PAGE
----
For the last six years, Brian Le Suer has spent almost every third Thursday of the month serving food to around 70 people from local communities.
Le Seur has been a resident of Hopkinton since 1992 and is CEO of Zeenyx Software, a small company that specializes in software testing tools. In the early 2000s, Le Suer was the leader of a youth group that included his sons, Jake and James. The group went on mission trips, volunteered at different soup kitchens and gained a passion for community service. On one trip, Le Suer visited the St. Francis House in Philadelphia and was inspired by how organizers fed community members there.
“They had a different idea about serving the vulnerable community,” explains Le Suer. “They wanted to serve people in a dignified way.” St. Francis House serves food the same way a restaurant gives food to its patrons.
Adapting the St. Francis House philosophy, Le Suer and Miki Mitchell, members of the United Parish of Upton’s Faith in Action committee, started community suppers six years ago. A core belief of the program is preparing meals that volunteers’ own families would eat.
“The idea of our supper is that it is not a traditional kind of soup kitchen meal,” Le Suer said. “It is a really good meal. It is very hearty, healthy and delicious.”
The volunteers make the meal without using pre-packaged ingredients. The meal includes two entrees, including a vegetarian option, bread and dessert, often brownies or chocolate chip cookies. The community supper typically serves 60-100 people at no cost to patrons, and anyone can attend.
“You don’t have to be living in Upton, and you don’t have to be a Christian,” said Le Suer. “Everybody is always welcome.”
A patron favorite is the chili meal that is served in October. The volunteers make two to three different kinds of chili, including one with the surprise ingredient of sweet potatoes.
The cooking process begins with volunteers shopping for ingredients on the Tuesday before, and they make some of the meal at their own home the night before. They also take half a day off of work on Thursday to finish preparing the dinner at the church.
The community supper does not solicit donations, but some choose to donate money anonymously. Panera Bread in Westborough donates excess bread and pastries, and at 6:30 on the morning of the supper, Le Suer goes to pick up the food.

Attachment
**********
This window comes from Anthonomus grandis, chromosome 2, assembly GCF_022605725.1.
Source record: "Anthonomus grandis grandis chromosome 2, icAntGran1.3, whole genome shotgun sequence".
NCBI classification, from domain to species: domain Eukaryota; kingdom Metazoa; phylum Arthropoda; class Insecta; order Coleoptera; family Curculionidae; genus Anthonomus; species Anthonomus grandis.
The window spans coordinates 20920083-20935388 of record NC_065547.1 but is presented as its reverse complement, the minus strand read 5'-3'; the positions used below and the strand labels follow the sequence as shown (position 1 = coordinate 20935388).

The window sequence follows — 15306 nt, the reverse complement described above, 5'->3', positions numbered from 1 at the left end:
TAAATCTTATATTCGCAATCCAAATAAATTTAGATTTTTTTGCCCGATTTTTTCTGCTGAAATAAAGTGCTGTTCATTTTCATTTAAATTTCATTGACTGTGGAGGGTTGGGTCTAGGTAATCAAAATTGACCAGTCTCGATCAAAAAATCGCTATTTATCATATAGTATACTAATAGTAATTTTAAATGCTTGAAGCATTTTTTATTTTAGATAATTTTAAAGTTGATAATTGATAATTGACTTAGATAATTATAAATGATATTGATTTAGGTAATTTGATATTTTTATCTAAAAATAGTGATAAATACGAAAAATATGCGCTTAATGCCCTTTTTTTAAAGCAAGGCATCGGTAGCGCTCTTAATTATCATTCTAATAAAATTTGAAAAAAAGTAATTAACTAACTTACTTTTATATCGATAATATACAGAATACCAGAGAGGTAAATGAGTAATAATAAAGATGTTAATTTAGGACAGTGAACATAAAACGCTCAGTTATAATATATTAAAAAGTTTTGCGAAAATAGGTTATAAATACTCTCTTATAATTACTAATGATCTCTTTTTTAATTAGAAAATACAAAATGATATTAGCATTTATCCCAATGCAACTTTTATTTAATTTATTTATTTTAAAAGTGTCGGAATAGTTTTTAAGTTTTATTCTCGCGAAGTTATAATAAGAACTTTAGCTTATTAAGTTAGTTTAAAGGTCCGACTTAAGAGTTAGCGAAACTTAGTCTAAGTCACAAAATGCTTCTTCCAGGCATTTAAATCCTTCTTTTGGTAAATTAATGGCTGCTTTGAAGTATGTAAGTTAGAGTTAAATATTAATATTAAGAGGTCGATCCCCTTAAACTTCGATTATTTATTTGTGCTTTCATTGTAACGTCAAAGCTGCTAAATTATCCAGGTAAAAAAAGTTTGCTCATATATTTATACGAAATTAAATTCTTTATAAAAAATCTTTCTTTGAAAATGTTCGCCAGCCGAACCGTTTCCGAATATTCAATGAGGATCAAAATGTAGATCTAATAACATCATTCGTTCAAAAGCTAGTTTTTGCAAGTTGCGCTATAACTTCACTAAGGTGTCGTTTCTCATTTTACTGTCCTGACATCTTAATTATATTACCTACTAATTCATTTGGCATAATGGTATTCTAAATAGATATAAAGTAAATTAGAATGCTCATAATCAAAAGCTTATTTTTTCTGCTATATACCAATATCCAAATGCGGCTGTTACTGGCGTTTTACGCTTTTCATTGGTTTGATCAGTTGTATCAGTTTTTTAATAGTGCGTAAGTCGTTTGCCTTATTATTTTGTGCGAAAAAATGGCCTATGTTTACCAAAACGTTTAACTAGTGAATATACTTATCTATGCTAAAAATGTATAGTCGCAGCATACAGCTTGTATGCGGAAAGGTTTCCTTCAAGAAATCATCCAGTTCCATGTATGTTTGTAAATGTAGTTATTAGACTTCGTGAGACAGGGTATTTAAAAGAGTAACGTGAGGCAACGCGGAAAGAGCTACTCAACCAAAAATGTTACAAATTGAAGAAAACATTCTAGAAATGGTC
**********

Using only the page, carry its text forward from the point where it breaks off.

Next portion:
Before COVID, community members, often those who suffered from food insecurity and congregation members, were invited into the church. The guests would sit down and eat a meal together. Volunteers enlisted the youth group to help set up the lower vestry, a community room, and serve food.
“People from our church would come, and it gave them an opportunity to share a meal with folks they didn’t know,” explained Le Suer. “Over the years, we really got to know quite a few of our patrons. People feel comfortable and welcome in the community suppers, and nobody is a stranger.”
In March 2020, when the COVID lockdown started, community suppers had to stop for almost a year.
“We just didn’t feel like it was safe for us to provide a meal to someone who might be vulnerable,” explained Le Suer. “As soon as we were vaccinated, the very next Thursday we started our meals up again.”
However, the community supper now looks different than it did pre-pandemic. Instead of sit-down meals inside the church, the volunteers prepare takeout bags for all of the patrons, and they have runners go out to the parking lot at the church to deliver the food to cars. Patrons order food the Friday before.
“We are happy that we’re still able to offer a meal even though we can’t offer the fellowship that comes when we’re able to eat together,” said Le Suer. They hope to resume sit-down meals again in the spring.
“When we created our supper, we wanted it to be a meal just like the one we serve our own families, and it really is,” said Le Suer. “It is delicious. We eat the same meal.”